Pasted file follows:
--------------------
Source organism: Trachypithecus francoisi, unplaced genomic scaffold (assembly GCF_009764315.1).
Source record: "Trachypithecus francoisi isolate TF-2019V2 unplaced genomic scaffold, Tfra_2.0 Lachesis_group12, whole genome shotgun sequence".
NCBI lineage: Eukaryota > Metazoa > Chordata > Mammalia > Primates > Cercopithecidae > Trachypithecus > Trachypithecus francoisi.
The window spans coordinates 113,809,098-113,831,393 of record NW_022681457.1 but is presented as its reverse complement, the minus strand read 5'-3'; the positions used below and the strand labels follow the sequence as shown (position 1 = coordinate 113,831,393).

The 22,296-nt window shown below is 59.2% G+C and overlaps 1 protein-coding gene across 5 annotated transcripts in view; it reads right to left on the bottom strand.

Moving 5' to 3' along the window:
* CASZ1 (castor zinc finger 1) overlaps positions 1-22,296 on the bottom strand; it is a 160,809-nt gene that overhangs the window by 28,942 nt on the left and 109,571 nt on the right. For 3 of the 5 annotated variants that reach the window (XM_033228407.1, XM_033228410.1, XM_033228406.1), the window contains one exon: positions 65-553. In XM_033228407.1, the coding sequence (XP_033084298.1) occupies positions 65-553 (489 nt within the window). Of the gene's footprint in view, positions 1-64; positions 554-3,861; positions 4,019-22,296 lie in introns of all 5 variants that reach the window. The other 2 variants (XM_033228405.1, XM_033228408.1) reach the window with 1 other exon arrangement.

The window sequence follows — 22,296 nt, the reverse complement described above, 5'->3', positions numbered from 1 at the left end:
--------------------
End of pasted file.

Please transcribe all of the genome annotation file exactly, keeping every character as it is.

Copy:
Source organism: Trachypithecus francoisi, unplaced genomic scaffold (assembly GCF_009764315.1).
Source record: "Trachypithecus francoisi isolate TF-2019V2 unplaced genomic scaffold, Tfra_2.0 Lachesis_group12, whole genome shotgun sequence".
NCBI lineage: Eukaryota > Metazoa > Chordata > Mammalia > Primates > Cercopithecidae > Trachypithecus > Trachypithecus francoisi.
The window spans coordinates 113,809,098-113,831,393 of record NW_022681457.1 but is presented as its reverse complement, the minus strand read 5'-3'; the positions used below and the strand labels follow the sequence as shown (position 1 = coordinate 113,831,393).

The 22,296-nt window shown below is 59.2% G+C and overlaps 1 protein-coding gene across 5 annotated transcripts in view; it reads right to left on the bottom strand.

Moving 5' to 3' along the window:
* CASZ1 (castor zinc finger 1) overlaps positions 1-22,296 on the bottom strand; it is a 160,809-nt gene that overhangs the window by 28,942 nt on the left and 109,571 nt on the right. For 3 of the 5 annotated variants that reach the window (XM_033228407.1, XM_033228410.1, XM_033228406.1), the window contains one exon: positions 65-553. In XM_033228407.1, the coding sequence (XP_033084298.1) occupies positions 65-553 (489 nt within the window). Of the gene's footprint in view, positions 1-64; positions 554-3,861; positions 4,019-22,296 lie in introns of all 5 variants that reach the window. The other 2 variants (XM_033228405.1, XM_033228408.1) reach the window with 1 other exon arrangement.

The window sequence follows — 22,296 nt, the reverse complement described above, 5'->3', positions numbered from 1 at the left end: